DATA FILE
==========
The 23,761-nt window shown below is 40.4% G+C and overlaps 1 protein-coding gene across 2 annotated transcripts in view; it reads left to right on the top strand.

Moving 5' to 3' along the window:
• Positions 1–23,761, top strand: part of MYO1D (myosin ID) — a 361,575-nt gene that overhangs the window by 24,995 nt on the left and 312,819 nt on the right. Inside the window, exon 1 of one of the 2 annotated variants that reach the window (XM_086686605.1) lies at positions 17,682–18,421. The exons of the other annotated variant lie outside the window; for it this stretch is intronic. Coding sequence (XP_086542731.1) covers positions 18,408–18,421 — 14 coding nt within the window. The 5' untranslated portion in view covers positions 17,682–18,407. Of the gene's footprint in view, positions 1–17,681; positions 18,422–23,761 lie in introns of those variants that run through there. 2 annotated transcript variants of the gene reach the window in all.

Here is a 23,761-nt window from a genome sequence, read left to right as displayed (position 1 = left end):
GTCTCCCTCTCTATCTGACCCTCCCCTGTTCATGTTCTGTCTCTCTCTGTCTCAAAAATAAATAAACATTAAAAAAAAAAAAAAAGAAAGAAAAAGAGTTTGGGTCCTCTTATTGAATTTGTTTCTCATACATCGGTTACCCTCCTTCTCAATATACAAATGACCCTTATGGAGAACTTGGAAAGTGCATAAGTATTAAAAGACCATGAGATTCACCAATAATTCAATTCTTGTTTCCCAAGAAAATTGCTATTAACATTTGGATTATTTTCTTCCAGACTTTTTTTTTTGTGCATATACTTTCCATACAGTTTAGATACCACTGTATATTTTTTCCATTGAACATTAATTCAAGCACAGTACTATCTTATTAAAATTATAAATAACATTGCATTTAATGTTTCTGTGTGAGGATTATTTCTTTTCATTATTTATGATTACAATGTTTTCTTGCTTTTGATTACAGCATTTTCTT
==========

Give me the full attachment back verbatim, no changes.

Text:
The 23,761-nt window shown below is 40.4% G+C and overlaps 1 protein-coding gene across 2 annotated transcripts in view; it reads left to right on the top strand.

Moving 5' to 3' along the window:
• Positions 1–23,761, top strand: part of MYO1D (myosin ID) — a 361,575-nt gene that overhangs the window by 24,995 nt on the left and 312,819 nt on the right. Inside the window, exon 1 of one of the 2 annotated variants that reach the window (XM_086686605.1) lies at positions 17,682–18,421. The exons of the other annotated variant lie outside the window; for it this stretch is intronic. Coding sequence (XP_086542731.1) covers positions 18,408–18,421 — 14 coding nt within the window. The 5' untranslated portion in view covers positions 17,682–18,407. Of the gene's footprint in view, positions 1–17,681; positions 18,422–23,761 lie in introns of those variants that run through there. 2 annotated transcript variants of the gene reach the window in all.

Here is a 23,761-nt window from a genome sequence, read left to right as displayed (position 1 = left end):
GTCTCCCTCTCTATCTGACCCTCCCCTGTTCATGTTCTGTCTCTCTCTGTCTCAAAAATAAATAAACATTAAAAAAAAAAAAAAAGAAAGAAAAAGAGTTTGGGTCCTCTTATTGAATTTGTTTCTCATACATCGGTTACCCTCCTTCTCAATATACAAATGACCCTTATGGAGAACTTGGAAAGTGCATAAGTATTAAAAGACCATGAGATTCACCAATAATTCAATTCTTGTTTCCCAAGAAAATTGCTATTAACATTTGGATTATTTTCTTCCAGACTTTTTTTTTTGTGCATATACTTTCCATACAGTTTAGATACCACTGTATATTTTTTCCATTGAACATTAATTCAAGCACAGTACTATCTTATTAAAATTATAAATAACATTGCATTTAATGTTTCTGTGTGAGGATTATTTCTTTTCATTATTTATGATTACAATGTTTTCTTGCTTTTGATTACAGCATTTTCTT